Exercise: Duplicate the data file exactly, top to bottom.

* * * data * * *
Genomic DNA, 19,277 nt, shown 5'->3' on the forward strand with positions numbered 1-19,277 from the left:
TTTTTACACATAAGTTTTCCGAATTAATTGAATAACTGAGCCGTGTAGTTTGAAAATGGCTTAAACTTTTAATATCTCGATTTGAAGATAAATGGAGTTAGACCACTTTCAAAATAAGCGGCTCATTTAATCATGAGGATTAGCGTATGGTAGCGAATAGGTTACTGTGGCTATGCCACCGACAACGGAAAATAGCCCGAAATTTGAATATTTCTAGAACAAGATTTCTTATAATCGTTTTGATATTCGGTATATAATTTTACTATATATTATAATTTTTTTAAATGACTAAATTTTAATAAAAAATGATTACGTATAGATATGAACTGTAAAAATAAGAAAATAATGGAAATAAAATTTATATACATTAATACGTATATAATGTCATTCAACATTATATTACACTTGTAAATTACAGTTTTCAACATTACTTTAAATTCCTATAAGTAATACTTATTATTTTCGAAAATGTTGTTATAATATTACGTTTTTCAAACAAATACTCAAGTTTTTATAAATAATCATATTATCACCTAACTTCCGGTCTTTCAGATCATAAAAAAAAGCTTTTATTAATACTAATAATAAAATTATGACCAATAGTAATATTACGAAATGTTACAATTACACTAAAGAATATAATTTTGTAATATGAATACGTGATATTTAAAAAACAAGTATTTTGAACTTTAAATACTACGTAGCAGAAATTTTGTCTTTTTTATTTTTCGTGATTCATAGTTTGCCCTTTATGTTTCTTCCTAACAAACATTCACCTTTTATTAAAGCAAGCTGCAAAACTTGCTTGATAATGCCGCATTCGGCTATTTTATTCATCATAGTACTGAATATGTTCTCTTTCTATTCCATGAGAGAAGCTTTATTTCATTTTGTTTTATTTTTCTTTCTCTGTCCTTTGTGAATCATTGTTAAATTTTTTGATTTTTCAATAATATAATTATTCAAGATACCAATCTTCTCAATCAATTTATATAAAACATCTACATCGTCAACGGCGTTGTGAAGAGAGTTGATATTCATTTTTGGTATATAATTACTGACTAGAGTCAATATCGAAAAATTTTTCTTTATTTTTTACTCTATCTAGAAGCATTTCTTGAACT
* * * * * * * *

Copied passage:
Genomic DNA, 19,277 nt, shown 5'->3' on the forward strand with positions numbered 1-19,277 from the left:
TTTTTACACATAAGTTTTCCGAATTAATTGAATAACTGAGCCGTGTAGTTTGAAAATGGCTTAAACTTTTAATATCTCGATTTGAAGATAAATGGAGTTAGACCACTTTCAAAATAAGCGGCTCATTTAATCATGAGGATTAGCGTATGGTAGCGAATAGGTTACTGTGGCTATGCCACCGACAACGGAAAATAGCCCGAAATTTGAATATTTCTAGAACAAGATTTCTTATAATCGTTTTGATATTCGGTATATAATTTTACTATATATTATAATTTTTTTAAATGACTAAATTTTAATAAAAAATGATTACGTATAGATATGAACTGTAAAAATAAGAAAATAATGGAAATAAAATTTATATACATTAATACGTATATAATGTCATTCAACATTATATTACACTTGTAAATTACAGTTTTCAACATTACTTTAAATTCCTATAAGTAATACTTATTATTTTCGAAAATGTTGTTATAATATTACGTTTTTCAAACAAATACTCAAGTTTTTATAAATAATCATATTATCACCTAACTTCCGGTCTTTCAGATCATAAAAAAAAGCTTTTATTAATACTAATAATAAAATTATGACCAATAGTAATATTACGAAATGTTACAATTACACTAAAGAATATAATTTTGTAATATGAATACGTGATATTTAAAAAACAAGTATTTTGAACTTTAAATACTACGTAGCAGAAATTTTGTCTTTTTTATTTTTCGTGATTCATAGTTTGCCCTTTATGTTTCTTCCTAACAAACATTCACCTTTTATTAAAGCAAGCTGCAAAACTTGCTTGATAATGCCGCATTCGGCTATTTTATTCATCATAGTACTGAATATGTTCTCTTTCTATTCCATGAGAGAAGCTTTATTTCATTTTGTTTTATTTTTCTTTCTCTGTCCTTTGTGAATCATTGTTAAATTTTTTGATTTTTCAATAATATAATTATTCAAGATACCAATCTTCTCAATCAATTTATATAAAACATCTACATCGTCAACGGCGTTGTGAAGAGAGTTGATATTCATTTTTGGTATATAATTACTGACTAGAGTCAATATCGAAAAATTTTTCTTTATTTTTTACTCTATCTAGAAGCATTTCTTGAACT